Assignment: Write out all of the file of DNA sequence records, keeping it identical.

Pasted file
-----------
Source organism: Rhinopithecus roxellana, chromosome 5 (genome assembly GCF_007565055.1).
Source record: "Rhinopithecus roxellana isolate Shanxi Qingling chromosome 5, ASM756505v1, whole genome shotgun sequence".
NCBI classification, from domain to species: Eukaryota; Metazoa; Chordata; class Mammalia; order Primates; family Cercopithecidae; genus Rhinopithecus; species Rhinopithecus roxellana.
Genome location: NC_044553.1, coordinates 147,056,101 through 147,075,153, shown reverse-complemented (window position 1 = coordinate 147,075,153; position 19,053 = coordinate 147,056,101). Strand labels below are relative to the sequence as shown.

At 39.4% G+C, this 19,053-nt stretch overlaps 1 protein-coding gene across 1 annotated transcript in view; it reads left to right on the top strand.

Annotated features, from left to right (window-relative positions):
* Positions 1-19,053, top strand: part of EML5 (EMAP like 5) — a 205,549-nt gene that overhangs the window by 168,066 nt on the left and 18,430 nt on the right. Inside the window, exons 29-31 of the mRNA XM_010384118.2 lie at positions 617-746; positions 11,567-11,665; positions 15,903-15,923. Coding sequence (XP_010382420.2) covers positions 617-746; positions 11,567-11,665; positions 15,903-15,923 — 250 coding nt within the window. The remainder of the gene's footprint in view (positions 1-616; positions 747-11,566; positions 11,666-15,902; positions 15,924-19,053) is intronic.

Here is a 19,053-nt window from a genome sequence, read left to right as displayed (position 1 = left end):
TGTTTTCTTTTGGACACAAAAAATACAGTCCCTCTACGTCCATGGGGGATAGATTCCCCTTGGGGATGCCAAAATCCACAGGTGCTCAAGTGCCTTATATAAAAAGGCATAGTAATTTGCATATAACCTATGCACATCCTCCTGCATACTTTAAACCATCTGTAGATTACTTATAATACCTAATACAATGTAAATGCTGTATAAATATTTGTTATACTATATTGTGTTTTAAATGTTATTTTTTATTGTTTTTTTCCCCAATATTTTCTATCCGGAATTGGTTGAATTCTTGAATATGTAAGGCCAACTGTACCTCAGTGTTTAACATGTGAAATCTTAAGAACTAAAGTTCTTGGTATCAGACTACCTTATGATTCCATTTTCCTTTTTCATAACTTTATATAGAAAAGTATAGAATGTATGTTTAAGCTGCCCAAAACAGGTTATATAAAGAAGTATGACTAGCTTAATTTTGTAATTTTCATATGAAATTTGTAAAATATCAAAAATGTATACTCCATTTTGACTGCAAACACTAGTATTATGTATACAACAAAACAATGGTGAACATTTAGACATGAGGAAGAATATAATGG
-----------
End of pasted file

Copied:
Source organism: Rhinopithecus roxellana, chromosome 5 (genome assembly GCF_007565055.1).
Source record: "Rhinopithecus roxellana isolate Shanxi Qingling chromosome 5, ASM756505v1, whole genome shotgun sequence".
NCBI classification, from domain to species: Eukaryota; Metazoa; Chordata; class Mammalia; order Primates; family Cercopithecidae; genus Rhinopithecus; species Rhinopithecus roxellana.
Genome location: NC_044553.1, coordinates 147,056,101 through 147,075,153, shown reverse-complemented (window position 1 = coordinate 147,075,153; position 19,053 = coordinate 147,056,101). Strand labels below are relative to the sequence as shown.

At 39.4% G+C, this 19,053-nt stretch overlaps 1 protein-coding gene across 1 annotated transcript in view; it reads left to right on the top strand.

Annotated features, from left to right (window-relative positions):
* Positions 1-19,053, top strand: part of EML5 (EMAP like 5) — a 205,549-nt gene that overhangs the window by 168,066 nt on the left and 18,430 nt on the right. Inside the window, exons 29-31 of the mRNA XM_010384118.2 lie at positions 617-746; positions 11,567-11,665; positions 15,903-15,923. Coding sequence (XP_010382420.2) covers positions 617-746; positions 11,567-11,665; positions 15,903-15,923 — 250 coding nt within the window. The remainder of the gene's footprint in view (positions 1-616; positions 747-11,566; positions 11,666-15,902; positions 15,924-19,053) is intronic.

Here is a 19,053-nt window from a genome sequence, read left to right as displayed (position 1 = left end):
TGTTTTCTTTTGGACACAAAAAATACAGTCCCTCTACGTCCATGGGGGATAGATTCCCCTTGGGGATGCCAAAATCCACAGGTGCTCAAGTGCCTTATATAAAAAGGCATAGTAATTTGCATATAACCTATGCACATCCTCCTGCATACTTTAAACCATCTGTAGATTACTTATAATACCTAATACAATGTAAATGCTGTATAAATATTTGTTATACTATATTGTGTTTTAAATGTTATTTTTTATTGTTTTTTTCCCCAATATTTTCTATCCGGAATTGGTTGAATTCTTGAATATGTAAGGCCAACTGTACCTCAGTGTTTAACATGTGAAATCTTAAGAACTAAAGTTCTTGGTATCAGACTACCTTATGATTCCATTTTCCTTTTTCATAACTTTATATAGAAAAGTATAGAATGTATGTTTAAGCTGCCCAAAACAGGTTATATAAAGAAGTATGACTAGCTTAATTTTGTAATTTTCATATGAAATTTGTAAAATATCAAAAATGTATACTCCATTTTGACTGCAAACACTAGTATTATGTATACAACAAAACAATGGTGAACATTTAGACATGAGGAAGAATATAATGG